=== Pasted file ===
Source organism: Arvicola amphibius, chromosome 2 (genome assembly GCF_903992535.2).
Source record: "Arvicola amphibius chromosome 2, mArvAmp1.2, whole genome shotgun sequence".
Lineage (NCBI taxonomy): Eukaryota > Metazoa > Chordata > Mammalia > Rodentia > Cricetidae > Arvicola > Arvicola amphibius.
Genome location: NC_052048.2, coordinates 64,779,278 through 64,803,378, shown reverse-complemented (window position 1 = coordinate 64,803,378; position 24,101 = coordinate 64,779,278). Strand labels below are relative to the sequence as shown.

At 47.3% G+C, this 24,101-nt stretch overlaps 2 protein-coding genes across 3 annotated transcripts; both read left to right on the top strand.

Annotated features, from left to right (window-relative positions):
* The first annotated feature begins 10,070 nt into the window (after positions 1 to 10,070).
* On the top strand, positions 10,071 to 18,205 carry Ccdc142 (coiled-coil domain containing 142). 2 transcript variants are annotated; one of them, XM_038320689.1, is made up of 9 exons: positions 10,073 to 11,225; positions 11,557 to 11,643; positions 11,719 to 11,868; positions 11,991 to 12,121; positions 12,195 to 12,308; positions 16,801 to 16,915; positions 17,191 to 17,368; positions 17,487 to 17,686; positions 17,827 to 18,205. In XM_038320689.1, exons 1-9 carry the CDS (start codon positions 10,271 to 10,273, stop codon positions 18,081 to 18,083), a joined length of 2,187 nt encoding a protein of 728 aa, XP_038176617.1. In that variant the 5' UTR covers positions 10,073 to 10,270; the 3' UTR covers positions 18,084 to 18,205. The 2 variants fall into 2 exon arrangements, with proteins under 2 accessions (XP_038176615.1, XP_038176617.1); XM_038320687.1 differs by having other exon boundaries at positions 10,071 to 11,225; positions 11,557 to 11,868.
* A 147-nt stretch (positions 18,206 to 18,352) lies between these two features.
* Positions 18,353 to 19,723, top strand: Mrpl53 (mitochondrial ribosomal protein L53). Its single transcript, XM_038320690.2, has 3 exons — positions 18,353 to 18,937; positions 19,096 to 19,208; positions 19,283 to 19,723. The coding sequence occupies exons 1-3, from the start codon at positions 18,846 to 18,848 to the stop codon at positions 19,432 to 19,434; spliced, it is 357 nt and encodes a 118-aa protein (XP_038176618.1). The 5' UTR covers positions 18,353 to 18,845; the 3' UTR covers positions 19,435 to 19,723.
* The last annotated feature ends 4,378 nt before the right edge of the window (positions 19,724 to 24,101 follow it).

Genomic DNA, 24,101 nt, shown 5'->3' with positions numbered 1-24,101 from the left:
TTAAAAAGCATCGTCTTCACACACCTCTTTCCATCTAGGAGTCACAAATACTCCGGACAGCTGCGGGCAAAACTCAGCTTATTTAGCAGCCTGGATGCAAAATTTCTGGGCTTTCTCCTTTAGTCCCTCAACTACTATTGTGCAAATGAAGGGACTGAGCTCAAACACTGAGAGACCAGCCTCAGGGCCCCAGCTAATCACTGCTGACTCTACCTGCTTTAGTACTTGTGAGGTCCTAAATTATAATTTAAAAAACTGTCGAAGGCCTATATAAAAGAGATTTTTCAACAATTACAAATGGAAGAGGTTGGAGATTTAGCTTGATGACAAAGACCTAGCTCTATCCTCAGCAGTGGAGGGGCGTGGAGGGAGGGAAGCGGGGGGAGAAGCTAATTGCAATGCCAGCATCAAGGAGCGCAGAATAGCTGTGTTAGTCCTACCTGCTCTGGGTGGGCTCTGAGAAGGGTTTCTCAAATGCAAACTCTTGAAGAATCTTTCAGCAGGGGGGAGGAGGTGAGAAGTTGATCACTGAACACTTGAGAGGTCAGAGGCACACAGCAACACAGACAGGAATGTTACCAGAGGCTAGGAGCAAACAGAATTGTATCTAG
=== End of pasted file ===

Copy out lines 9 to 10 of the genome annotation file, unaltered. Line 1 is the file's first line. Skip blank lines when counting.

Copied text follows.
* A 147-nt stretch (positions 18,206 to 18,352) lies between these two features.
* Positions 18,353 to 19,723, top strand: Mrpl53 (mitochondrial ribosomal protein L53). Its single transcript, XM_038320690.2, has 3 exons — positions 18,353 to 18,937; positions 19,096 to 19,208; positions 19,283 to 19,723. The coding sequence occupies exons 1-3, from the start codon at positions 18,846 to 18,848 to the stop codon at positions 19,432 to 19,434; spliced, it is 357 nt and encodes a 118-aa protein (XP_038176618.1). The 5' UTR covers positions 18,353 to 18,845; the 3' UTR covers positions 19,435 to 19,723.